North Salt Lake water system saves 25% on energy

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The City of North Salt Lake, Utah, recently completed a strategic energy management (SEM) program focused on no-cost optimization opportunities and energy-saving capital projects in its water system.

The results include 3.7 million kilowatt-hours of avoided energy, which constitutes 25% of the water system’s baseline energy use over a three-year period, according to the program’s final reports. The cost savings are similar, amounting to 22% of the baseline cost. The City also observed improved pressures and fewer customer complaints.

Members of the project team reported to the city council on August 7.

“We were able to educate our staff about energy usage and how to save energy within our water system,” said Sam Christiansen, the City’s public works operations manager. “We went from not only thinking about meeting the water demand, but to how we can meet the demand in the most efficient manner.”

During the program, the project team—which included City staff, Rocky Mountain PowerCascade Energy, and Hansen, Allen & Luce (HAL)—identified several strategies which the City then implemented:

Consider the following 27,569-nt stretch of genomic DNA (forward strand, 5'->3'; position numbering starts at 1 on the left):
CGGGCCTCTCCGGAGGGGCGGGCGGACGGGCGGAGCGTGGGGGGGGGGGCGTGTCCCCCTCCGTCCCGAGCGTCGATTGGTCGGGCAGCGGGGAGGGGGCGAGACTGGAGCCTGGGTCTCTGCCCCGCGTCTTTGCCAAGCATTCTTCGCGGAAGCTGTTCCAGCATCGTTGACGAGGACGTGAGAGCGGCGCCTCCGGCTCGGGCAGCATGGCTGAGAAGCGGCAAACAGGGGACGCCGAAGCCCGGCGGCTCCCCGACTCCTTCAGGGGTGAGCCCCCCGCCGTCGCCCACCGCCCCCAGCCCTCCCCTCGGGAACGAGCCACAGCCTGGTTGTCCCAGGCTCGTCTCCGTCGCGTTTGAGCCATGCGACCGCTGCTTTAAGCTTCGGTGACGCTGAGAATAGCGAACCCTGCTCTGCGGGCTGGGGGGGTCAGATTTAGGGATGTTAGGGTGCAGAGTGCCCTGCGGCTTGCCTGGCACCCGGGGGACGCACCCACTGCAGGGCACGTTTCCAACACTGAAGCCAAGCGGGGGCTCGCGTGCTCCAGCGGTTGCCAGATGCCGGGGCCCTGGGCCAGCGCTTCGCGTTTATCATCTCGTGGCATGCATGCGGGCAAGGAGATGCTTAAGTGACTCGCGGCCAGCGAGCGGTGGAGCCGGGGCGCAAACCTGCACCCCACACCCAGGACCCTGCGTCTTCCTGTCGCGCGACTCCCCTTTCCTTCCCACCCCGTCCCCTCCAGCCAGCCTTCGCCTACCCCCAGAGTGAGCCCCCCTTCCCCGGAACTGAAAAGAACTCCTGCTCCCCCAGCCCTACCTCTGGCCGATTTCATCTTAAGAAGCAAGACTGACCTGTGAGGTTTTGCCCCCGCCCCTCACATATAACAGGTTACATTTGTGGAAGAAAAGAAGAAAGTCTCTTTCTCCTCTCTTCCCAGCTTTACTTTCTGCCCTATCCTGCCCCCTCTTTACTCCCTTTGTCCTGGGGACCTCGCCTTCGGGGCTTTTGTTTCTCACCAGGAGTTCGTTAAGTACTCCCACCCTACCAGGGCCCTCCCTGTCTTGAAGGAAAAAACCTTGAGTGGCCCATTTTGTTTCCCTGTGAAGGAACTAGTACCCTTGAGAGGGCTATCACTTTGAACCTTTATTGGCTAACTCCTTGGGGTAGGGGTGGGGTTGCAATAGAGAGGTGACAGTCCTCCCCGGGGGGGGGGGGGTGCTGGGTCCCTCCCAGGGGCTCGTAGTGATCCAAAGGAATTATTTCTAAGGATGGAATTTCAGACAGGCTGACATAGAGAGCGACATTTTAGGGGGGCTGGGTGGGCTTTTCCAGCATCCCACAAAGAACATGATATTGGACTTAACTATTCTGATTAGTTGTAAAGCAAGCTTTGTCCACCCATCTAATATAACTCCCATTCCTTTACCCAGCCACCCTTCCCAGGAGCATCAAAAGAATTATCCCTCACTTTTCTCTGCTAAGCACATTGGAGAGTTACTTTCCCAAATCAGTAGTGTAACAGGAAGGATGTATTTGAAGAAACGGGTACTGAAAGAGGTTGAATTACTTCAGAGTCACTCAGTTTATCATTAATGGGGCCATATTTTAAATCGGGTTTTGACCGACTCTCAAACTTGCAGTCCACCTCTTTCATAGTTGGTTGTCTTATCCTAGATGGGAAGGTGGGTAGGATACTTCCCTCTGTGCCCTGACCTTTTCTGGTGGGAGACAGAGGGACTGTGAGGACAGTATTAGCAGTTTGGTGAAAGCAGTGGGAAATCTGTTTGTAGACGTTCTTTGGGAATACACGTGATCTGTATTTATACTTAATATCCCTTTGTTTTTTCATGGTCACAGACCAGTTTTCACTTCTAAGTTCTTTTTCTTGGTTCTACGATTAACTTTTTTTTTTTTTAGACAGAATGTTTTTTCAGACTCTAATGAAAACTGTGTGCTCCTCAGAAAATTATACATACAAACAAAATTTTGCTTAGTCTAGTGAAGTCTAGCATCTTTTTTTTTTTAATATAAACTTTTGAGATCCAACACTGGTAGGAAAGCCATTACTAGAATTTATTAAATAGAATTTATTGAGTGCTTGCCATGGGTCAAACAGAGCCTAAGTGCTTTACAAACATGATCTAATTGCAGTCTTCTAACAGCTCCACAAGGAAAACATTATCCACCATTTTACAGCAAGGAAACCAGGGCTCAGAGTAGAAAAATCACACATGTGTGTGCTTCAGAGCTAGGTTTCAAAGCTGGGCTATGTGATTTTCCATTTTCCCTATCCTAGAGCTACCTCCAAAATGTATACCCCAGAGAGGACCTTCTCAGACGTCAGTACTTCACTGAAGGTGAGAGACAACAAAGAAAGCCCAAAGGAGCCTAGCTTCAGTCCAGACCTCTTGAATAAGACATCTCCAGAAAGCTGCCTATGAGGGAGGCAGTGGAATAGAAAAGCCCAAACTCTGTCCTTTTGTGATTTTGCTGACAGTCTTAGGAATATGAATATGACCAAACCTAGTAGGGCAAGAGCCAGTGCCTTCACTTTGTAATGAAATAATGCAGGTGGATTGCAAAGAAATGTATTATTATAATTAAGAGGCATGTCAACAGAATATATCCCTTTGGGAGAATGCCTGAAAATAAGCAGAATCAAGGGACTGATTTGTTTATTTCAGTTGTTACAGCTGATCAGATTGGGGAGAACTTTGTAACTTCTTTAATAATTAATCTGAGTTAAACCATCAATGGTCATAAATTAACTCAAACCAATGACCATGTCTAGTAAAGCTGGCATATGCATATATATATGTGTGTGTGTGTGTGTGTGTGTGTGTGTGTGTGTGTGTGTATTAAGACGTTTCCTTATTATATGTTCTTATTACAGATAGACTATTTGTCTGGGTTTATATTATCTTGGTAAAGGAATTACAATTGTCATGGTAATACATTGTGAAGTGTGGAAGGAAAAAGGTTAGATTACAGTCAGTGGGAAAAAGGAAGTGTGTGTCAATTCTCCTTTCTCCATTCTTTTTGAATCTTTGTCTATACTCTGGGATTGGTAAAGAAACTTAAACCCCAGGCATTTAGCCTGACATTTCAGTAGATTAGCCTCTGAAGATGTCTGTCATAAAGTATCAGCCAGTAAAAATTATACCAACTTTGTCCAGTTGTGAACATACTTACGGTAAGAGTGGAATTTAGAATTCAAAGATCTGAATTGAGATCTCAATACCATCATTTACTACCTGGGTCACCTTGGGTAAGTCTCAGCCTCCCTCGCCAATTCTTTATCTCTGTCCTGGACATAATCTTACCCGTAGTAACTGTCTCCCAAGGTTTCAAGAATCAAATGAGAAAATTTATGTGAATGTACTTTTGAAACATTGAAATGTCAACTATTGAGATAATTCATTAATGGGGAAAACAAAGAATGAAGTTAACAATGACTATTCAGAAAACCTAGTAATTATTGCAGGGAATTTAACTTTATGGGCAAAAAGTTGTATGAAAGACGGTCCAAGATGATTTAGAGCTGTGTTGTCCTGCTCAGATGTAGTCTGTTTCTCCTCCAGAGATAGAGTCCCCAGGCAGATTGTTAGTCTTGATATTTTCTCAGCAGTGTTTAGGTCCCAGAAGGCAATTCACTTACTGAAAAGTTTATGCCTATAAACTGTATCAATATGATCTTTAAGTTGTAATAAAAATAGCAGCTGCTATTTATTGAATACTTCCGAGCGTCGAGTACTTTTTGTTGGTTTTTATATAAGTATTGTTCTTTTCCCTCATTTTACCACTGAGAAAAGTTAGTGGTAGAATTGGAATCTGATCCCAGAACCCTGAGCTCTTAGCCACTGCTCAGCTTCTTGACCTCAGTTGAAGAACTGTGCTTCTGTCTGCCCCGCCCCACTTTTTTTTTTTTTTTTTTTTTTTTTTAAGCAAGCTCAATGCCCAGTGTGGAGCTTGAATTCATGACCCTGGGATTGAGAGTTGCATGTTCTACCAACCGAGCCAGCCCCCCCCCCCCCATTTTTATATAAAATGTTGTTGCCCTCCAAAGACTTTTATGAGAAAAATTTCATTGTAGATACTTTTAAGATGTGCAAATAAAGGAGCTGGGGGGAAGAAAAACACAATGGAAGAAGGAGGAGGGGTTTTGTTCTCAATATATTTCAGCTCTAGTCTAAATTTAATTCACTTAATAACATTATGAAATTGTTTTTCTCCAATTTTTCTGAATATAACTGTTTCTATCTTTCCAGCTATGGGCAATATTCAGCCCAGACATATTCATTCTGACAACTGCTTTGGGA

• Lower PRV settings to prevent pumped water from descending to lower pressure zones and to reduce pressure swings
  • Prioritize wells according to energy footprints
  • Use off-peak electricity where possible
  • Evaluate capital projects for further energy savings

The changes implemented in the program will continue to save energy and money every year. Also critical to the program was the social change the public works department underwent in embracing energy management.

“We have made changes that not only save on energy, but also created a positive culture among our employees,” said Christiansen. “This positive culture has spilled over into other areas within the City, and we are excited for what else we can do.”

In 2014 North Salt Lake was among the first to engage in this SEM program under Rocky Mountain Power, which has now extended to some 25 water utilities in Utah and Idaho. HAL is providing similar services in Arizona, California, Colorado, Oregon, and Washington.

Photo courtesy of City of North Salt Lake.